Now the Parrot, quite unbending,
Has a meeting been attending,
Sitting on a Sheffield platform 1
With some others of his corps.
And he planned to win successes,
Interrupting the addresses
By the squawk he loves to utter,
That “Your food will cost you more.”

He applauded Winston, 2 Cecil, 3
Also Gorst, 4 an ancient vessel 5
Full of wrath at Joe, whose projects
He did mournfully deplore.
But the bird grew sickly yellow
For he found no other fellow
Save this little lot, to echo
That “Your food will cost you more.”

As they cheered for “Joe”, the strong man,
“Joe”, “the won’t-be-very-long” man,
Thought the bird “This demonstration
Is becoming quite a bore.
I will write the ‘Mail’ a letter,
As its columns are far better
For the airing of my reasons
Why ‘Your food will cost you more.’”


This refers to a meeting of delegates to the annual conference of the National Union of Conservative Associations in the Artillery Drill Hall, Sheffield, on 1 October 1903. The main feature of the meeting was a speech by the Prime Minister, Arthur Balfour, who was heard by an audience of nearly 7,000 in the hall and, by a wonderful feat of telectrophony, reported the Daily Express excitedly,

by a large company of London journalists [. . .] The only occasions on which any little difficulty arose was when the Prime Minister [. . .] rapped the table with his hands, causing the six trumpet-eared receptacles to tremble.

Several other delegates spoke before the Prime Minister, including the three mentioned in the poem. According to the Daily Express’s partisan account of the meeting,

The name of Mr Balfour was cheered but a speaker had only to cry “Chamberlain” to draw upon him a tumult of applause.


Winston Spencer Churchill (1874-1865) had been elected as a Conservative member of parliament for Oldham at the 1900 general election. He quickly associated himself with the Hughligans, a group of backbench Conservative MPs who were dissatisfied with the leadership of Arthur Balfour. Churchill was an outspoken critic of Joseph Chamberlain’s proposals for tariff reform and in 1904 this led him to leave the Conservative Party and join the Liberals; he rejoined the Conservatives some 20 years later.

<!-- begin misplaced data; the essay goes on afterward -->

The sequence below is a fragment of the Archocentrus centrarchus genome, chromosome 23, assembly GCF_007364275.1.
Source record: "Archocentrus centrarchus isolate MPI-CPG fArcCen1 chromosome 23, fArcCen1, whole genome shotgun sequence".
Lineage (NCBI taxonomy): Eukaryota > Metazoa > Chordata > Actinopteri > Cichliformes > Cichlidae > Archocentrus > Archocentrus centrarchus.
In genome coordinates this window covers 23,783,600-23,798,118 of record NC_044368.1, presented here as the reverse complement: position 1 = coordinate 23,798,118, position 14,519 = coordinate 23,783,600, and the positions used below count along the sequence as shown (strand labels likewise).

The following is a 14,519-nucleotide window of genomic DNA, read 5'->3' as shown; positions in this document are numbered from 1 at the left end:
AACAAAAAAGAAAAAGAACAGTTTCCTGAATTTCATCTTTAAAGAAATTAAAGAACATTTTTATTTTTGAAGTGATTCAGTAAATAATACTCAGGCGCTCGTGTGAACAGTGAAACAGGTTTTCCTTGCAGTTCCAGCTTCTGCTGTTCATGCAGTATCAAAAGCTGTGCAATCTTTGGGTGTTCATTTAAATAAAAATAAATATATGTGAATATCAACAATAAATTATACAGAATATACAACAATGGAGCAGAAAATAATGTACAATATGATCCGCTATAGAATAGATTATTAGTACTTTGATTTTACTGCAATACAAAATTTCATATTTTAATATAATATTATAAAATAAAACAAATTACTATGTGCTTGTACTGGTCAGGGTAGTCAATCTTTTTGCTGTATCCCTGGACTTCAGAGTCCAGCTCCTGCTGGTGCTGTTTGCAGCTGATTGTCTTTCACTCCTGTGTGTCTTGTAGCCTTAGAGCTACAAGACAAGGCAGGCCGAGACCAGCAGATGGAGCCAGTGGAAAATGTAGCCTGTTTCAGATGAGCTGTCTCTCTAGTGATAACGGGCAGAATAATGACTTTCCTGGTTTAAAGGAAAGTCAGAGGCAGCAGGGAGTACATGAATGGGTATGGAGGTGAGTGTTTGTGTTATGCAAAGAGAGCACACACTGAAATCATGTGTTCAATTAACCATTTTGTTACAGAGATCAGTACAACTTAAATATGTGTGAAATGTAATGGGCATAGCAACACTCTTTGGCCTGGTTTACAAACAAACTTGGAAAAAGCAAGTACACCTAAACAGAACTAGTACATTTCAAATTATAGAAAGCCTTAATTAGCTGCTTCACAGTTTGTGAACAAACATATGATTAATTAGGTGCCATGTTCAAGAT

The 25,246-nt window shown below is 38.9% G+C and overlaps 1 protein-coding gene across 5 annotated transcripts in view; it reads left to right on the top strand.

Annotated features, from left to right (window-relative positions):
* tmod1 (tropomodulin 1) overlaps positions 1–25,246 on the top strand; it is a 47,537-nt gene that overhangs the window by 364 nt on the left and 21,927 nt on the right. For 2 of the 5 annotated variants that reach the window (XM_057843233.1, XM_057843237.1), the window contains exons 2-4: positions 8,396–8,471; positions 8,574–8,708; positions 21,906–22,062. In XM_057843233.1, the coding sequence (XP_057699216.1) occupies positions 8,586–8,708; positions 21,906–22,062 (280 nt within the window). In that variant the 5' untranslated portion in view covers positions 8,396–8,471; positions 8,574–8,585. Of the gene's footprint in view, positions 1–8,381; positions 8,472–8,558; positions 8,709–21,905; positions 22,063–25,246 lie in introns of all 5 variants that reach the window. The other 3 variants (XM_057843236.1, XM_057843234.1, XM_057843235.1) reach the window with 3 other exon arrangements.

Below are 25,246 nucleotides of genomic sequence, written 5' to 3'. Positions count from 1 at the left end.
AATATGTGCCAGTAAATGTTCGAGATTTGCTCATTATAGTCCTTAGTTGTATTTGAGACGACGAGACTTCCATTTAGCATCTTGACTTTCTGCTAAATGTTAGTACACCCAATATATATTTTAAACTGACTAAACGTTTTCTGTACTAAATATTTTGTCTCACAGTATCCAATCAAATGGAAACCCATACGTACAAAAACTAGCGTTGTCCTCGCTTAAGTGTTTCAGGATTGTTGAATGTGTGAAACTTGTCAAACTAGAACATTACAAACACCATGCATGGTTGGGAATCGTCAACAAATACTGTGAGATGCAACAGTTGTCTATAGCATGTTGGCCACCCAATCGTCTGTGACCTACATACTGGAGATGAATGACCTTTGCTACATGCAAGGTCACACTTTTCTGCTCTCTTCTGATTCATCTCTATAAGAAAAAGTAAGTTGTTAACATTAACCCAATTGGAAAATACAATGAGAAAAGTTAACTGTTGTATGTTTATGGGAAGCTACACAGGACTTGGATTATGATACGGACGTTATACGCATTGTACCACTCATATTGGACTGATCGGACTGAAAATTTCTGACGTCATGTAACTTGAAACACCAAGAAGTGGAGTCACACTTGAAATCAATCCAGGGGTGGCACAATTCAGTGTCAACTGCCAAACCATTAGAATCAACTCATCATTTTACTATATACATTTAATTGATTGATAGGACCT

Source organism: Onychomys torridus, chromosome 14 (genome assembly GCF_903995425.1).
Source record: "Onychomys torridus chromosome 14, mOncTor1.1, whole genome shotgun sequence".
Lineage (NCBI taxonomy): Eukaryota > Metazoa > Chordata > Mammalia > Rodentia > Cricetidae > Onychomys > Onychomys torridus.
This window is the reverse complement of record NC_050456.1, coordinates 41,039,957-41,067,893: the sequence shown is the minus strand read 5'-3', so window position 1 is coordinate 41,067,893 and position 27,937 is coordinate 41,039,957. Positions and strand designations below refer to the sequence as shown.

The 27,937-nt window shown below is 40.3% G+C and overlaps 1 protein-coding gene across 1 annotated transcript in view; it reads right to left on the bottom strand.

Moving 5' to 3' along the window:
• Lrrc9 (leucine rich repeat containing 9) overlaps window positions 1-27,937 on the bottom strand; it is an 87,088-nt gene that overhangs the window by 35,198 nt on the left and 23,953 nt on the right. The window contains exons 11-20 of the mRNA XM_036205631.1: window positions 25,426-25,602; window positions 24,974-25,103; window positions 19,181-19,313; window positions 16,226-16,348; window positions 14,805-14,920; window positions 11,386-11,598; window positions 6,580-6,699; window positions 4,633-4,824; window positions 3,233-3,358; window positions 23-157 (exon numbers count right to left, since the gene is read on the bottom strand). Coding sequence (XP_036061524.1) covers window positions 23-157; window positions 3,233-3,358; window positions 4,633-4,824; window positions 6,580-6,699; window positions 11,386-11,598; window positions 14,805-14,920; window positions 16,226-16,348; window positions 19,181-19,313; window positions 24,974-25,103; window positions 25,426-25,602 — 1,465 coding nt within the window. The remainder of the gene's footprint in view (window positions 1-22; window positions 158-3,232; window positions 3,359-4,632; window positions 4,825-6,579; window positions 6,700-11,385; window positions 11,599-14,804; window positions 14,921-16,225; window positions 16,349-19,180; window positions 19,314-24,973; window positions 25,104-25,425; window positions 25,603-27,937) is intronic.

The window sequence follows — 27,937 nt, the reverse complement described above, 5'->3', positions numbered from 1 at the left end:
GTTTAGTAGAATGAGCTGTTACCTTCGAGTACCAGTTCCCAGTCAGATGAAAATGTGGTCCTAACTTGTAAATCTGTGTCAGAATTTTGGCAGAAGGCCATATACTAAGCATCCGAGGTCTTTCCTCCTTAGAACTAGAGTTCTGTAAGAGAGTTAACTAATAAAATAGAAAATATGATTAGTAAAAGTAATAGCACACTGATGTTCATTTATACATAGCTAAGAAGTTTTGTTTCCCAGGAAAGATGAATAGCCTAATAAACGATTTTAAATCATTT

Then came Winston Churchill, very much in earnest on the losing side. He spoke well, gaining and holding the ear of his audience, the Express acknowledged.


Lord Hugh Cecil (1869-1956) was the youngest of eight children of the Marquess of Salisbury (Prime Minister from 1895 until July 1902) and a first cousin of Salisbury’s successor, Arthur Balfour. Despite this relationship, Cecil, who had been elected to parliament as the MP for Greenwich in 1895, was a vocal opponent of Balfour and was one of the leaders of, and gave his name to, the Hughligans (the name being a play on ‘Hugh’ and ‘hooligan’).

Lord Hugh, said the Express,

grew bitter with the hostile men before him, gesticulating wildly with long arms and thin hands, as he asked for a hearing. Lord Salisbury’s son was granted a round of cheers as he rose, [his father had died just six weeks earlier] but Mr Chamberlain’s opponent sat down in silence.


Sir John Eldon Gorst (1835-1916) was a long-serving Conservative member of parliament. He was first elected to parliament in 1866, but lost his seat at the general election two years later. He gained re-election in 1875 as the member for Chatham, which he represented until 1892. Thereafter, he sat as one of the two MPs representing Cambridge University until the 1906 general election, when he contested the seat on a Free Trade platform and came third, behind the two official Conservative candidates. In 1910, he sought election as a Liberal candidate at Preston, but was unsuccessful.

In the 1880-85 parliament, Gorst was one of four backbench Conservative MPS—the others included Lord Randolph Churchill (father of Winston Churchill) and Arthur Balfour, the future Prime Minister—who gained the nickname “Fourth Party” on account of their maverick behaviour. The later Hughligans (see above) consciously modelled themselves on the Fourth Party.

The Express reported that

Sir John Gorst tried to force a free-trade speech down the throats of a howling audience, and failed.


Gorst was 68 years old at the date of the meeting. Joseph Chamberlain was just 13 months his junior.

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